If you discover that there is animosity between the staff and the company leadership after you assume command just accept that the company headquarters is just as much as fault as anyone on staff. Almost certainly, the main cause of any animosity is probably a lack of effective communication. In a traditional company, communicating tends to be easier when unit leadership is co-located and subordinate organizations are more or less focused on the same mission. In an HHC, this is not the case. As a result, it is extremely important that you and the company leadership establish a strategic system to communicate with each staff section and that you identify one leader in each section that is responsible for disseminating information to their Soldiers. This is an area you will want to assess often to ensure the company is communicating effectively. As the company commander, send a weekly SITREP to the field grades and primary staff officers to let them know what issues you are having, where you need support, and to remind them of upcoming training events. The first sergeant and operations NCO should maintain constant communication with the operations sergeant major and the other sections NCOICs and the company executive officer should be the primary source of communication with the support shops. Ensuring you have multiple touch points within the battalion headquarters will fix the communication problems and will alleviate a majority of the animosity between the staff and the company headquarters.

Be an ambassador in addition to a commander. An HHC is not a traditional company and you are not a traditional commander. Succeeding in an HHC requires more collaborating and mediating than in other types of commands where the commander and first sergeant have more control over the circumstances. Constant face-to-face interaction with the staff is the best way for you and the company leadership to subtly remind the section leaders of upcoming company priorities and it is far more impactful than sending constant e-mail reminders. Feeling that Soldiers in the company blew off training is frustrating and may trigger the desire to march up to the headquarters building and blow up on the staff…don’t. This is unprofessional and counterproductive. There are three things to keep in mind when it comes to dealing with the battalion headquarters. First, unlike a traditional company where every subordinate organization is concentrated on a similar mission, the staff is going to be more aligned and focused on the battalion METL than they are with the company METL. Second, battalion staffs are constantly hit with last minute tasks that can derail even the most supportive staffs. Third, HHCs are leader-heavy organizations so going on a tirade inside one of the “S” Shops is not going to earn you any credibility with the section or the battalion leadership and will degrade your efforts to build effective relationships. Just like in any other organization, leaders on the battalion staff struggle to complete all their tasks during the duty day and constantly interacting with the headquarters will ensure sections practice economy of force and rotate their Soldiers to company events while still completing their daily operations. Finally, there are a lot of factors that force the staff to become separated and divided from the rest of the company. In order to keep the unit connected and to foster esprit de corps, use your position as the commander to schedule events that unite the entire organization. For example, having a monthly physical training challenge during PT hours is a great way to bring the entire company together in the spirit of competition and does not impact the work day.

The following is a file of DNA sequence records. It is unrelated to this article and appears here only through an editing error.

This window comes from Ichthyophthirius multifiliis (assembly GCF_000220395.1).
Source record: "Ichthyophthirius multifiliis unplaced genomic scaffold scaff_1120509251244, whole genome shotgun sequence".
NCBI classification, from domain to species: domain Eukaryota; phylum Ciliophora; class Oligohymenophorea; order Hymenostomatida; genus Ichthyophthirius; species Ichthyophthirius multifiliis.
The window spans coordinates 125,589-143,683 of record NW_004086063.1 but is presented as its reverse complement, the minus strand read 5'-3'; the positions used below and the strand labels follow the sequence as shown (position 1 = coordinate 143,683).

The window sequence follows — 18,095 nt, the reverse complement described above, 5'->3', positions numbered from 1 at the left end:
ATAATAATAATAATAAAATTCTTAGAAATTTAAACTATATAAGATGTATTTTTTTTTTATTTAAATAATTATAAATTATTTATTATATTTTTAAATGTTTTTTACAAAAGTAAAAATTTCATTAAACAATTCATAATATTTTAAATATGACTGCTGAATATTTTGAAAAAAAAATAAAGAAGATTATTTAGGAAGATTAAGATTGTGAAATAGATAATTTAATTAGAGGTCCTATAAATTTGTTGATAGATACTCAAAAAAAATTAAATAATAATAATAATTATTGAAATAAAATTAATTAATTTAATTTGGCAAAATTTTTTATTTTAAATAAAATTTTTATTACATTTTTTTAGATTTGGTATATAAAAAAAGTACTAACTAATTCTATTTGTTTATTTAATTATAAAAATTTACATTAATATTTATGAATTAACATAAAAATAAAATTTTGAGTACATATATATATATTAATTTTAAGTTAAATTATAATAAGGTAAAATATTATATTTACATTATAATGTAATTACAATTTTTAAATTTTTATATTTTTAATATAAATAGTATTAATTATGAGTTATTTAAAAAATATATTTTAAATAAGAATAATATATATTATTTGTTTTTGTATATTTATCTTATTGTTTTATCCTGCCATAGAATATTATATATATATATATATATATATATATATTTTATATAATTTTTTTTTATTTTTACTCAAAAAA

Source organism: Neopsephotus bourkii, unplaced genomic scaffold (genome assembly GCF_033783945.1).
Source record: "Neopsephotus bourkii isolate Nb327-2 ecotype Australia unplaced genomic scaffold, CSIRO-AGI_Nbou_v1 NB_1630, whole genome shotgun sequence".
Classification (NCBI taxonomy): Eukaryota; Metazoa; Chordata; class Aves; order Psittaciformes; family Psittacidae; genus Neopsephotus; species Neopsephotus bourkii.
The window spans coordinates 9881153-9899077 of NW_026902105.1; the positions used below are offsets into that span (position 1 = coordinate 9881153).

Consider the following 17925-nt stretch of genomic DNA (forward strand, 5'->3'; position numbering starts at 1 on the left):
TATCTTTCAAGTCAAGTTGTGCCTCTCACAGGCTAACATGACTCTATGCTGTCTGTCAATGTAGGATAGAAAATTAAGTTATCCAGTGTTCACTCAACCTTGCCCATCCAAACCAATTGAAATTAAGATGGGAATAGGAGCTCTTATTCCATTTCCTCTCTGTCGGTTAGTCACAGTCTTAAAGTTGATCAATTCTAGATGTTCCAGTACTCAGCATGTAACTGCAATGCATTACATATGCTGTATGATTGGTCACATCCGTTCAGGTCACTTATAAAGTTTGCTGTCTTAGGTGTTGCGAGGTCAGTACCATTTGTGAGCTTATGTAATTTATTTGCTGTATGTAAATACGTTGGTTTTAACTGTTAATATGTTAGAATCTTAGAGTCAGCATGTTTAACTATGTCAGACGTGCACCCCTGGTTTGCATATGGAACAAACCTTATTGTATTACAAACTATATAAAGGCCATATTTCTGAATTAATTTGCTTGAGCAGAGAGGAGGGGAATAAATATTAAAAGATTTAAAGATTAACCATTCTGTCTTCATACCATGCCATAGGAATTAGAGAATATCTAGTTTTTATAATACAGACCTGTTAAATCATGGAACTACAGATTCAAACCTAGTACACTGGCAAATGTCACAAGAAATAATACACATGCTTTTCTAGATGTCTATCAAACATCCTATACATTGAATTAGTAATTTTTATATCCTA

Figuring out how to interact with the battalion staff and integrate them into the company is a challenging and complicated undertaking. Although there is no blueprint for guaranteed success, being mindful of these three techniques will greatly assist in alleviating frustration and will help to ensure that commanding an HHC is an enjoyable and rewarding experience.

Scott Nusom is an Armor Officer in the United States Army. He is currently a graduate student in The Educational Leadership Program at Pennsylvania State University. His views are his own.

 

 

 

4 Comments

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4 responses to “Surviving Headquarters Company Command

  1. KEVIN QUIGLEY

    Thanks for your mentorship and friendship from a future HHC commander. I hope you’re doing well brother.

  2. Pingback: 6 Slow Realizations of the Headquarters Company Commander | Bourbon & Battles

  3. There needs to be a follow-up, “Surviving HHC Executive Officer”